Building a great company requires great customer service.
It doesn’t matter what you build, or what you sell, or how much payback you can offer, if customers don’t like dealing with your team, eventually they will look elsewhere.
This is especially true in the heavy-duty aftermarket, where a wealth of suppliers and distributors ensure a customer is never more than a phone call away from a new business partner.
If you want your customers to keep calling (and relying) on your business, you better have them trained on what to say, says the ‘Telephone Doctor’ Nancy Friedman.
As a professional customer service consultant, Friedman has spent two decades training businesses on the art of the picking up the phone.
While it may seem so easy, Friedman says over- the-phone customer service is more than just answering politely.
Your phone line is a customer’s entry point into your business. It is their first, and most common interaction with your team. It is their first chance to get to know you. It is their first chance to judge you.
And if you neglect to train your team and how to act in those conditions, Friedman says you can lose or miss customers before you even get them in the door.
During presentations at the Commercial Vehicle Solutions Network (CVSN) Aftermarket Distribution Summit and a GenNext training webinar this fall, Friedman has laid out a number of key steps for distributors looking to build over the phone customer service skills.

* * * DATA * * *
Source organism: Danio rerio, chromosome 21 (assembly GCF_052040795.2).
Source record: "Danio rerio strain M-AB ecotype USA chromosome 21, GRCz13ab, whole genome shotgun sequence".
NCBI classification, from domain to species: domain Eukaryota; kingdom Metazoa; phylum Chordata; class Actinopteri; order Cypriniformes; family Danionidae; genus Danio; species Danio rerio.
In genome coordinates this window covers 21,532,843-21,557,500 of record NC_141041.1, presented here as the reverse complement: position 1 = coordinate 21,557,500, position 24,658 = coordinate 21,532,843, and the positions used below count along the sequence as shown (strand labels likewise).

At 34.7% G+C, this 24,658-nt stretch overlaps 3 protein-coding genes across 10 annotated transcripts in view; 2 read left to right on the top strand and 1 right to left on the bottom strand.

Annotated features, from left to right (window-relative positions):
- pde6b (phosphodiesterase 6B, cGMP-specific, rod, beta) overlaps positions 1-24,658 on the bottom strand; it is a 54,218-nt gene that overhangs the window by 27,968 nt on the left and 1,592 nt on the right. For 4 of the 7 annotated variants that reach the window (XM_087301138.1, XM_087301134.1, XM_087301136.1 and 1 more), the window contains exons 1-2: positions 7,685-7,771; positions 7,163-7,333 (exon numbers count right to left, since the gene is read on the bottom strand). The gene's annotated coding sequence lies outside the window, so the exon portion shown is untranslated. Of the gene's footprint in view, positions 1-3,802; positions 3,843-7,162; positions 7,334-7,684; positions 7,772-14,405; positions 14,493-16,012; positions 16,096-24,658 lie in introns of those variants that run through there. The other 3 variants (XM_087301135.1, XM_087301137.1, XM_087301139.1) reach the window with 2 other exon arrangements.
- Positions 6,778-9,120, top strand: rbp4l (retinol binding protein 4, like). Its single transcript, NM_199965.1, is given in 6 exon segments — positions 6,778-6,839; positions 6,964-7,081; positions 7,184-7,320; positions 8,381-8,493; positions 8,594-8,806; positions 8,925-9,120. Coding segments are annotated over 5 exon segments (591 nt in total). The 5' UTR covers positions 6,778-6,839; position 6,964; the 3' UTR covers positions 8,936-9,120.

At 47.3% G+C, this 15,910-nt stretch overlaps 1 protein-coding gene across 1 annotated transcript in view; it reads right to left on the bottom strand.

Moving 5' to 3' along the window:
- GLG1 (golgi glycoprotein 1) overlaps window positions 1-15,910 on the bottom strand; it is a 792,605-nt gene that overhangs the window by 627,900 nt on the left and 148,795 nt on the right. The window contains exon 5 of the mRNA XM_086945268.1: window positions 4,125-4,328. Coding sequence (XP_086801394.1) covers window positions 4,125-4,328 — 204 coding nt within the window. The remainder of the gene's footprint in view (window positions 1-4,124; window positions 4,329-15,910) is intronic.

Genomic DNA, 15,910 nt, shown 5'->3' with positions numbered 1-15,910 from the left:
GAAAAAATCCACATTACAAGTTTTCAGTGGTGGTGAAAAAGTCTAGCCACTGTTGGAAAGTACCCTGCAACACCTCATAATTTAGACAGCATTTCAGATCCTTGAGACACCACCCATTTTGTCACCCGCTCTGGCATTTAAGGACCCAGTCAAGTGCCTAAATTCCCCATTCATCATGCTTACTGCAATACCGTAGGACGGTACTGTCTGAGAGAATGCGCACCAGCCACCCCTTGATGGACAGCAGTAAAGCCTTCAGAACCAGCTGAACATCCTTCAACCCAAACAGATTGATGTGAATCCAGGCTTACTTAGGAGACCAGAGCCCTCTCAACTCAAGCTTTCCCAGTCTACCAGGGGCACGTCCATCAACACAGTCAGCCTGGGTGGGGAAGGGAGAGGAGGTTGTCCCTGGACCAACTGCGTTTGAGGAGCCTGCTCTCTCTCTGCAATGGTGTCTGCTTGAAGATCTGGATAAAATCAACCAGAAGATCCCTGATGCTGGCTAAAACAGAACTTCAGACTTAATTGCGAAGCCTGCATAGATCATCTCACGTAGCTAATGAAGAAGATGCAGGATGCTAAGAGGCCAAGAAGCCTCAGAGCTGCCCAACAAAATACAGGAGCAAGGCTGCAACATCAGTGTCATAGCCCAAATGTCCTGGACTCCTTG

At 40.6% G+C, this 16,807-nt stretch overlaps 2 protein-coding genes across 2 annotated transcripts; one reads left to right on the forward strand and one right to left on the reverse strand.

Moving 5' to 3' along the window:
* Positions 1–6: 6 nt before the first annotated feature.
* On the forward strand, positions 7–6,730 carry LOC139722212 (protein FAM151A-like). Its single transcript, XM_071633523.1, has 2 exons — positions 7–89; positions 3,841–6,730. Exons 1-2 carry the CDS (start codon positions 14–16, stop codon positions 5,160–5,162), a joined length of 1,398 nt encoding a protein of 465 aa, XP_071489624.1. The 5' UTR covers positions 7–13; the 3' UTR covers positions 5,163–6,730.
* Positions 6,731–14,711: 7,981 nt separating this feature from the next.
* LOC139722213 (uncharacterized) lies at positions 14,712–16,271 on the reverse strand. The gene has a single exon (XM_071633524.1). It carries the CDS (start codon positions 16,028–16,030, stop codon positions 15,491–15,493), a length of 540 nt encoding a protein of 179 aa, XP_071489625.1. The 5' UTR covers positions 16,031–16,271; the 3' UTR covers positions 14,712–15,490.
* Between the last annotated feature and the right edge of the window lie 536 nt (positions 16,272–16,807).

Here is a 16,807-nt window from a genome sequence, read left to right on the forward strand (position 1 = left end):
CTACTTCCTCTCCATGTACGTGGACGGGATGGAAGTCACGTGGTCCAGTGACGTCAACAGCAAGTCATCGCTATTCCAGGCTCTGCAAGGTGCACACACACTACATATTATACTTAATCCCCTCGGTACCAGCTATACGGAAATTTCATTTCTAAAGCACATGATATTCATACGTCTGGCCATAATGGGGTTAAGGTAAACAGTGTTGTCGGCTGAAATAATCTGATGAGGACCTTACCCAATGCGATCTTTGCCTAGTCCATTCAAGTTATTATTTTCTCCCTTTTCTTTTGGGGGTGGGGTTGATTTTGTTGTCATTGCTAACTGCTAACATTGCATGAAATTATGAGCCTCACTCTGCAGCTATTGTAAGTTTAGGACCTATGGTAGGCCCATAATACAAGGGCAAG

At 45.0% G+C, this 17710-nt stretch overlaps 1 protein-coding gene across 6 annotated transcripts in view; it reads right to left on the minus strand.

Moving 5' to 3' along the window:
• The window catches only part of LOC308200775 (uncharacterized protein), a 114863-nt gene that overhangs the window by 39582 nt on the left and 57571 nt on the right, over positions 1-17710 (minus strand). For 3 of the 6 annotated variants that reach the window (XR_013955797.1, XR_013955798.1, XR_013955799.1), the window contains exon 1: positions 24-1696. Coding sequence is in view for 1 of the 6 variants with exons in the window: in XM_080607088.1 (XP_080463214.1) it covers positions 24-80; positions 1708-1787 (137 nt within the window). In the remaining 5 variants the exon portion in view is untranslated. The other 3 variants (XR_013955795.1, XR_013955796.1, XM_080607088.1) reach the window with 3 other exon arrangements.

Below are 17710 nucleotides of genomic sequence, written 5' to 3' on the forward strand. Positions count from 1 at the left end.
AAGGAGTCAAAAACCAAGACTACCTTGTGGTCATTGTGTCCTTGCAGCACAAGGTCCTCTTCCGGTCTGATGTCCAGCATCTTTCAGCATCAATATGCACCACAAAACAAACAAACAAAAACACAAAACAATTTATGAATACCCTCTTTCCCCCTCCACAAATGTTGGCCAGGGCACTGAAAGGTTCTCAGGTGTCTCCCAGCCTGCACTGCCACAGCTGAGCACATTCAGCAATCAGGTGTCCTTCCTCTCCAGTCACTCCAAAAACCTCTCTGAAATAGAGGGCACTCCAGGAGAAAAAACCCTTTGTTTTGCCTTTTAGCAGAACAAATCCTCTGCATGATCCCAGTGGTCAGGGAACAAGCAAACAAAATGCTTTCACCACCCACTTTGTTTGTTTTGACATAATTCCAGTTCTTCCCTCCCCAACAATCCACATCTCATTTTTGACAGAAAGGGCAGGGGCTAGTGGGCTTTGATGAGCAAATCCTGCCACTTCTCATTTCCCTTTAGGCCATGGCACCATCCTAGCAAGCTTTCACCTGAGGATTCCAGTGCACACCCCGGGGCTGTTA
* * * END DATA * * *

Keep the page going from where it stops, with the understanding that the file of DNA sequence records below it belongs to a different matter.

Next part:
Here are four in particular I think are absolute necessities.
Be friendly before you know who is calling. During her presentation with GenNext last month Friedman recalled a receptionist she once witnessed who regularly picked up the phone with an unenthusiastic, monotone voice — only to perk up when she knew a friend was on the line. That’s no good, Friedman says, and I can’t help but agree. Every person that calls your business should be met with a positive and happy response.
Avoid killer words. I think you can probably guess a few of these right now. Don’t be negative, don’t say you ‘can’t’ do something. Friedman says one killer phrase she’s particularly bothered by is using “no problem” as a response to a customer’s gratitude. “Since when was a customer a problem?” she says. Friedman says stick to the reliable “you’re welcome.” After all, there’s a reason it’s the gold standard.
Be a double checker. It doesn’t matter if you are absolutely, positively, no-doubt- about-it sure you don’t have the part a customer is asking for, still take the time to double check. Friedman says the customer will appreciate your due diligence and you never know — maybe you weren’t as sure as you thought. And when you don’t have it, don’t return to the line with “I told you so.” Take the next step to help them get the part.
“Yes, but …” Friedman says over the phone this statement means bad news is coming. “Can you get me the part?” “Yes, but it will take two weeks.” Friedman says rather than forcing the yes into a bad statement, avoid a clause altogether. For example, “I would be glad to order it for you. It will take two weeks.” She says most customers appreciate honestly and a willingness to help more than “but …”
And while Friedman admits it takes more than a few tips to master customer service — “It’s a choice you have when you wake up in the morning that you can have a great day or a terrible day,” she says — building best practices for your team will still strengthen your custom- er response.
In an industry as competitive as this one, little improvements can mean big things to customers.
Be a double checker. It doesn’t matter if you are absolutely, positively, no-doubt- about-it sure you don’t have the part a customer is asking for, still take the time to double check. Friedman says the